Monday, 3 October 2011

Smoky roast belly pork with butternut squash

I just love belly pork. It's one of the tastiest cuts off the pig, it's incredibly versatile and it's dirt cheap, which is good news if you're a gourmet on a budget. I'm not but the cheaper cuts are often the most interesting. Belly pork has a wonderfully rich flavour that can handle the addition of lots of spices or herbs, but is equally good unadorned except for a seasoning of salt and pepper. The contrast between the meat and the creamy fat is also deeply pleasing on the palate, both when it's crisped to a golden hue or is still a wobbly white underneath.

If I'm cooking for friends, a 1kg slab of belly pork from the butcher will feed 4 easily, as well as providing crackling. Otherwise, I'll seek out slices - two will feed one person to the point of feeling stuffed. Supermarkets often sell packs of four slices for £2-3, a bargain. I'll cook half and freeze half for another day if I pick up one of these.

I like to roast the slices, especially on a weekend as there's more time to devote to making something special and it makes a good Sunday roast for one. I usually bake a butternut squash alongside the pork - I like the contrast of the squash's sweetness with the richness of the meat.

Two days ago, I also raided my local Asian store for fruit and veg - I love this shop as it's so much cheaper than the supermarkets and it stocks a really good range of the more exotic, unsurprisingly. I came home with four figs and three pomegranates that cost me just £2 for these, alongside some staples such as onions and parsley. Pomegranates are delicious in a salad so I rustled up a cooling side dish for the spicy belly pork.

What you need:
2 slices of belly pork
A butternut squash
Smoked paprika powder
A little chilli-flavoured oil
1 pomegranate
I small cucumber
A little sumac
Olive and lemon juice
Sea salt

What to do:
A couple of hours before you're ready to start cooking, rub the belly pork generously all over with the smoked paprika and set aside.

Deseed the pomegranate. This is really worth learning to do properly as cutting right into the fruit tends to spray the juice everywhere and it will stain everything it touches. It's a little fiddly but once you've got the hang of it, it only takes 10 minutes to get the seeds out. Fill a bowl with cold water and carefully slice the crown off the pomegranate with a sharp knife. Score through the rind at intervals from top to bottom, being careful to cut into the pith but not the seeds. Turn it upside down and leave to soak in the bowl of water for about 15 minutes. This softens the pith and internal membranes. Keeping your hands under the water, break through the skin and gently loosen the seeds from the pith, letting them fall to the bottom of the bowl. The membranes should float to the top - scoop out the debris with a spoon and discard then empty the seeds into a sieve and let them drain.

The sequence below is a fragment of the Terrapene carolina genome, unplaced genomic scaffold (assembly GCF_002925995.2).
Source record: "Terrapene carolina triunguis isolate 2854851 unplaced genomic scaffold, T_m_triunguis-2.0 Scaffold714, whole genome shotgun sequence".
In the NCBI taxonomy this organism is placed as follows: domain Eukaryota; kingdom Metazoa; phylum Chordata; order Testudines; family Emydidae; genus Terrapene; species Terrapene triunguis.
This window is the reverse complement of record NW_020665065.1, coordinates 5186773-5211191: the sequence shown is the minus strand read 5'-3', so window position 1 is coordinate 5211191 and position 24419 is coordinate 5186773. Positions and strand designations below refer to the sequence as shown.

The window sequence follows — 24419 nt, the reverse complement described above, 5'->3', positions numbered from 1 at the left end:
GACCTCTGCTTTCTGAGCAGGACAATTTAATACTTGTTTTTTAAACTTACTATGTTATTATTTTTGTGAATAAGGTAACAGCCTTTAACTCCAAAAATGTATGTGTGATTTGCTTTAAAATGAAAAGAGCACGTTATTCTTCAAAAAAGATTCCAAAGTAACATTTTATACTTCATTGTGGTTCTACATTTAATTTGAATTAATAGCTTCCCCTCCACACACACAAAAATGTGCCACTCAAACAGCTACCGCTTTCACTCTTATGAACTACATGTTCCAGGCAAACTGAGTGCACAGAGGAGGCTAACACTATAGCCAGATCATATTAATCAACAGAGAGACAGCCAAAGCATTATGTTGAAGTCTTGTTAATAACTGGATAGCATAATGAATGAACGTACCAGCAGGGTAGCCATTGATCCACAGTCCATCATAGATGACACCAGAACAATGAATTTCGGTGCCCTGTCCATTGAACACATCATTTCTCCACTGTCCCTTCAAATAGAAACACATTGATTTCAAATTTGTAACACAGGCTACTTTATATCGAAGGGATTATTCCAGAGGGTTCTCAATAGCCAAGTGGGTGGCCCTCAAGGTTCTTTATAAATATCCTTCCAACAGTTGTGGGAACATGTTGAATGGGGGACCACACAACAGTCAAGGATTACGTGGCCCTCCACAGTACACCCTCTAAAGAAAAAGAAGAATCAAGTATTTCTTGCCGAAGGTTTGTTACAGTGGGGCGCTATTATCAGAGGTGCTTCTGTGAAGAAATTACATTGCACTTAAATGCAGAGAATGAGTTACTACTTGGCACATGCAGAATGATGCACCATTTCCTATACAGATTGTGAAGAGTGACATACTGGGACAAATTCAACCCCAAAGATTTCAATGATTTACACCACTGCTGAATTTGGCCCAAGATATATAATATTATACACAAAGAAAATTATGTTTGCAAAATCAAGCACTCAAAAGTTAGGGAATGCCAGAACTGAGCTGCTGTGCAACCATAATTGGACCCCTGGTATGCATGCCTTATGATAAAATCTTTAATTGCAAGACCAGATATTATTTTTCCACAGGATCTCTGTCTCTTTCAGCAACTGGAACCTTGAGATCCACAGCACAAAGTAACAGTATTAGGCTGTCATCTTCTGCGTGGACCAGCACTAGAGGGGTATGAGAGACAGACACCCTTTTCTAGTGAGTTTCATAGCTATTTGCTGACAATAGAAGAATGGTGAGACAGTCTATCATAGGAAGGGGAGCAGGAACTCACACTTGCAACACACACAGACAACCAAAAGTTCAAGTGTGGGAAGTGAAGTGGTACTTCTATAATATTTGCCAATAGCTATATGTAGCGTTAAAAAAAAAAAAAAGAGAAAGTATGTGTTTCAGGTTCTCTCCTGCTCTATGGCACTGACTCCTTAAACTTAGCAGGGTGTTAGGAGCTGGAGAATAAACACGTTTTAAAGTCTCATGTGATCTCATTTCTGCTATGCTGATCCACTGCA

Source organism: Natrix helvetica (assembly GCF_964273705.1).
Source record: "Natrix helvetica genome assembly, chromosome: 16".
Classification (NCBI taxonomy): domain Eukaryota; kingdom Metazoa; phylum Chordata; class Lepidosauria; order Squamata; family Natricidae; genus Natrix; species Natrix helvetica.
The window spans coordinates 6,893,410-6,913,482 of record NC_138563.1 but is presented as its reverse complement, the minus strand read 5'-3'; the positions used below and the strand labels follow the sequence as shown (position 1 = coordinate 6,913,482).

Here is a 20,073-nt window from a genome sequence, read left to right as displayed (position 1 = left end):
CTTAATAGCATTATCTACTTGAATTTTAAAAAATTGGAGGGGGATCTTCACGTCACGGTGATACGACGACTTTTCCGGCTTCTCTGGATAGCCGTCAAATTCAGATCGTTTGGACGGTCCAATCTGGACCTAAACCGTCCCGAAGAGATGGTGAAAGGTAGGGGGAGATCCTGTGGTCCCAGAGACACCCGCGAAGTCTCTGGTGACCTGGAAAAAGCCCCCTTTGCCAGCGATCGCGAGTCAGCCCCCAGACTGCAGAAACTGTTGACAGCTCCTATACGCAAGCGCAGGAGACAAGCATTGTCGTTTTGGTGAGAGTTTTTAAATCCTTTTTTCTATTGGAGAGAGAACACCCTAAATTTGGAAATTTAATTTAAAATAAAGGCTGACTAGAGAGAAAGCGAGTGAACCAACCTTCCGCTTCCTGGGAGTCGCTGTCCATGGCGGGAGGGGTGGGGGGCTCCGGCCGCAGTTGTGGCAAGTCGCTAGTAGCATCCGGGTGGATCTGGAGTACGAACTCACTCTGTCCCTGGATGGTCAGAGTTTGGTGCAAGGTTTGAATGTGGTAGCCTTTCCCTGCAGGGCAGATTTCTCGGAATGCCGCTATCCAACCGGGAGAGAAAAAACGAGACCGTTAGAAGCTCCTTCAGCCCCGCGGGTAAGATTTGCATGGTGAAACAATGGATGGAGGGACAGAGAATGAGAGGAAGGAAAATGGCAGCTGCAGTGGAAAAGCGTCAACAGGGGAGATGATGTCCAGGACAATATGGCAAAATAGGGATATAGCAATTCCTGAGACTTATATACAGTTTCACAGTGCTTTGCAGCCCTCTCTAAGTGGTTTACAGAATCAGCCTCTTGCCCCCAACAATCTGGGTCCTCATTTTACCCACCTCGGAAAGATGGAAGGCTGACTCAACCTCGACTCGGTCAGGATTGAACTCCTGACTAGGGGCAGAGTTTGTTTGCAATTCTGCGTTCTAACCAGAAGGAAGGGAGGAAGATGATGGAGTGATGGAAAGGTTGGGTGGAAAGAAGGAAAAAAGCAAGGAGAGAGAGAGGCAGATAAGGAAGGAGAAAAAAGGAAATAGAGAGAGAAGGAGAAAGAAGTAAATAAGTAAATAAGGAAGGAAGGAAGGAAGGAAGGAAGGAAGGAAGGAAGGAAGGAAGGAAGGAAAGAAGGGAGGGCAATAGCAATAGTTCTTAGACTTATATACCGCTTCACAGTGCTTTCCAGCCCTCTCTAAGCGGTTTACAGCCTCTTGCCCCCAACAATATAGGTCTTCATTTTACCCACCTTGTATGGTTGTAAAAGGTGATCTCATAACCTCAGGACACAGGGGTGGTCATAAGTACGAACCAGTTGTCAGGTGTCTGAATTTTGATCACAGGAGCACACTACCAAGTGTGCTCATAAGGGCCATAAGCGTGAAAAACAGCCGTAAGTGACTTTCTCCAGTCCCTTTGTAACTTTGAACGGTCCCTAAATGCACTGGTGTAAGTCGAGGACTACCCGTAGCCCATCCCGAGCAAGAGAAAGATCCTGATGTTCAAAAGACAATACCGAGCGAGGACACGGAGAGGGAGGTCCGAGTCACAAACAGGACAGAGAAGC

Heat the oven to 190C. Grind some sea salt over the belly pork slices and pop into a small roasting tin. Cut the squash in half and scoop out the seeds. Score both halves in a criss-cross pattern and brush with the chilli oil (if you don't have any, use olive oil and then sprinkle with the lightest dusting of smoked paprika). Put everything in the oven and leave for an hour, turning the pork after half an hour.

Ten minutes before you're ready to eat, make the cucumber and pomegranate salad. This recipe originates from Lebanon and usually contains mint and feta but that is too much alongside the meat here. This recipe strips it right back to the basics. If you can, use one of the small Middle Eastern type cucumbers - they are about 5-6 inches long and the flavour is more intense than our British variety.

Slice the cucumber in half and deseed it, by running a teaspoon down the length to scoop them out. Slice it thinly and put into a bowl. Add about a third of the pomegranate seeds (the rest will stay fresh in the fridge for 2-3 days). Sprinkle with a tiny pinch of sumac. Whisk together a very light dressing of around 3 parts olive oil to 1 part lemon juice. Dress the salad.

Cook's tips:
You won't find sumac in the supermarkets. Try a deli that stocks Middle Eastern foods or order it online. It's used widely across the Middle East so if you like to cook Lebanese or Persian dishes, it's worth tracking down. It has a slightly gritty texture and a light lemony taste. Mixed with plain yoghurt it makes a delicious marinade for chicken.You can substitute a little grated lemon or lime zest for the sumac in the salad.

If your belly pork has the skin on it, score it with a Stanley knife and rub lots of salt in to make crackling, being careful not to get any spice on it.

I usually find half a butternut squash is plenty with a salad alongside, unless I'm very hungry. I keep the other half back and make soup with it.

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